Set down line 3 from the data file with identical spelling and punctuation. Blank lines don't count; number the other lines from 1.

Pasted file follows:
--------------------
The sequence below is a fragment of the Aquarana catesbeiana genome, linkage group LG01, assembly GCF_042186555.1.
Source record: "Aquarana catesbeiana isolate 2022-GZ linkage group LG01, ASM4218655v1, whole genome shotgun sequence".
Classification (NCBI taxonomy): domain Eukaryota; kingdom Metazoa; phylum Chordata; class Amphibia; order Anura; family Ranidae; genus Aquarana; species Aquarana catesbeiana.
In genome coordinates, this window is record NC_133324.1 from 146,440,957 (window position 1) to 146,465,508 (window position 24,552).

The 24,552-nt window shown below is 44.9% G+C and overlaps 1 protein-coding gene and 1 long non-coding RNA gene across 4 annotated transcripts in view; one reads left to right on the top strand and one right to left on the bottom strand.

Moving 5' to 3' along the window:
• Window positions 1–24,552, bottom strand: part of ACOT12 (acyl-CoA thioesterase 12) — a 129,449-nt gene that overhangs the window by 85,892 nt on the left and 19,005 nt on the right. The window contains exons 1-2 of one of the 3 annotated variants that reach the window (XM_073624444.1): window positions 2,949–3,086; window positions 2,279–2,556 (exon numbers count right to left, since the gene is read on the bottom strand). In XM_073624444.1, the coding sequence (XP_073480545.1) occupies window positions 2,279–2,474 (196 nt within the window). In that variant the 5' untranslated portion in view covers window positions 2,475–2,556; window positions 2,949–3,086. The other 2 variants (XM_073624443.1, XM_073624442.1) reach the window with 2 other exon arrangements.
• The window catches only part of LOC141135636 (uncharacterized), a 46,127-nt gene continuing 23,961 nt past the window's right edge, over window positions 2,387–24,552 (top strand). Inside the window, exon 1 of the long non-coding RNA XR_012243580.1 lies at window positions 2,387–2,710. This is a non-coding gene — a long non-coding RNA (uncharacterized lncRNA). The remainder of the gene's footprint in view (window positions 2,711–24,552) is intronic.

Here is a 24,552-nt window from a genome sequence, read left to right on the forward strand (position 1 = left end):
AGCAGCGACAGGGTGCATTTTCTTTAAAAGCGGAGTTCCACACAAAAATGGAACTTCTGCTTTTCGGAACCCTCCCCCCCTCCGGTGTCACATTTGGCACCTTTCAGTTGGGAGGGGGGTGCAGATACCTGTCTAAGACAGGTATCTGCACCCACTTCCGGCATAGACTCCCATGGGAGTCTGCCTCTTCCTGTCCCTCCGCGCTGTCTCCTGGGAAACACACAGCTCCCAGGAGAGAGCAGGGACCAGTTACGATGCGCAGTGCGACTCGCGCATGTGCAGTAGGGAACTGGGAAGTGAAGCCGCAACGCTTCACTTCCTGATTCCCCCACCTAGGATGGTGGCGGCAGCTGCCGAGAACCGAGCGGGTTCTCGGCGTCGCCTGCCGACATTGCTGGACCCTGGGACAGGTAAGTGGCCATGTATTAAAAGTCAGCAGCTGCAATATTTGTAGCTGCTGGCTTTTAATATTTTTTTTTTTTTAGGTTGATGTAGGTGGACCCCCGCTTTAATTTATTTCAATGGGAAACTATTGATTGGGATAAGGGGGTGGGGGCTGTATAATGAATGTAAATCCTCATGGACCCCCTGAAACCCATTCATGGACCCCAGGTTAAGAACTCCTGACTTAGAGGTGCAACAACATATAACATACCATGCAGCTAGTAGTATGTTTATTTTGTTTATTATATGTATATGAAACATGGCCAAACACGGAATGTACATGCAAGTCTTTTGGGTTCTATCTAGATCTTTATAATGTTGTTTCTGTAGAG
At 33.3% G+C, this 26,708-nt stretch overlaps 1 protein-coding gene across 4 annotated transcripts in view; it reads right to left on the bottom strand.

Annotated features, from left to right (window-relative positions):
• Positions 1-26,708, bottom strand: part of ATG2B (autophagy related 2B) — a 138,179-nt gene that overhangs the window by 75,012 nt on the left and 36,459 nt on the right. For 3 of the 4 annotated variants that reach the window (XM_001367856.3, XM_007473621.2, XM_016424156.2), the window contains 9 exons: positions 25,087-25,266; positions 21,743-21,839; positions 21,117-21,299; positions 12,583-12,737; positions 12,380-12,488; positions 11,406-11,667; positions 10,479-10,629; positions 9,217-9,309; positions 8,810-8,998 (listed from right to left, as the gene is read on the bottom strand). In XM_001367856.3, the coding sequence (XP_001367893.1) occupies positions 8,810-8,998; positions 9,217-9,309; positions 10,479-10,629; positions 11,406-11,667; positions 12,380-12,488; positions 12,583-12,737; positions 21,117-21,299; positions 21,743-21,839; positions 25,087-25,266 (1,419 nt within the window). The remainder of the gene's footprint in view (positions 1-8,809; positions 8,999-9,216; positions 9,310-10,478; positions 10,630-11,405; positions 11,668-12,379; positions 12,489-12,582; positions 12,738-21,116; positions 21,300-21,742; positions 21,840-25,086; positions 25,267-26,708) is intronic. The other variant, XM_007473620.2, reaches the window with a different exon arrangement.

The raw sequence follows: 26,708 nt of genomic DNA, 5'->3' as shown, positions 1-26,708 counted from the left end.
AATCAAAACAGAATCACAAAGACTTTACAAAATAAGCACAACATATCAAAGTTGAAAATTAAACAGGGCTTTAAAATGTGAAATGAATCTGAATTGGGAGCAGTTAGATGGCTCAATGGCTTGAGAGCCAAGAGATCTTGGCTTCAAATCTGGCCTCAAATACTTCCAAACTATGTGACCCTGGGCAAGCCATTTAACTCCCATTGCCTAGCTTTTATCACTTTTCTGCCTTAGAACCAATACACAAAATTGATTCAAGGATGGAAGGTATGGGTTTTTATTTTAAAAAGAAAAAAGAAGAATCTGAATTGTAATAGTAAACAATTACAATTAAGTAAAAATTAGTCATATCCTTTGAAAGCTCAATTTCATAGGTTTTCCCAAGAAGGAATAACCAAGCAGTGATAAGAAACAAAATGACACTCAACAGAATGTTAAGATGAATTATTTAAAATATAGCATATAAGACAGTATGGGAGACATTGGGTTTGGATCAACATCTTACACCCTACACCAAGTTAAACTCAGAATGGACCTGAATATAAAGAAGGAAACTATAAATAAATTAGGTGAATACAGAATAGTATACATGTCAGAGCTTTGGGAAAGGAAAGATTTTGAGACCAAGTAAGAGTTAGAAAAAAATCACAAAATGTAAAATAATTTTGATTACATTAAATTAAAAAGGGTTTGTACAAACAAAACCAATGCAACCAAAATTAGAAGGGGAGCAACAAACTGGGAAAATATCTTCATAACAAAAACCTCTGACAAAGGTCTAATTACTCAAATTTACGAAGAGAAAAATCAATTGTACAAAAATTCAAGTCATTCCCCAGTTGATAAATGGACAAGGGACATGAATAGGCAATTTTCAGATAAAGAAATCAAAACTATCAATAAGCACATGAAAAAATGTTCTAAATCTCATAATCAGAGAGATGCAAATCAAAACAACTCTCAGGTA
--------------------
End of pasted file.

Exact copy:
Classification (NCBI taxonomy): domain Eukaryota; kingdom Metazoa; phylum Chordata; class Amphibia; order Anura; family Ranidae; genus Aquarana; species Aquarana catesbeiana.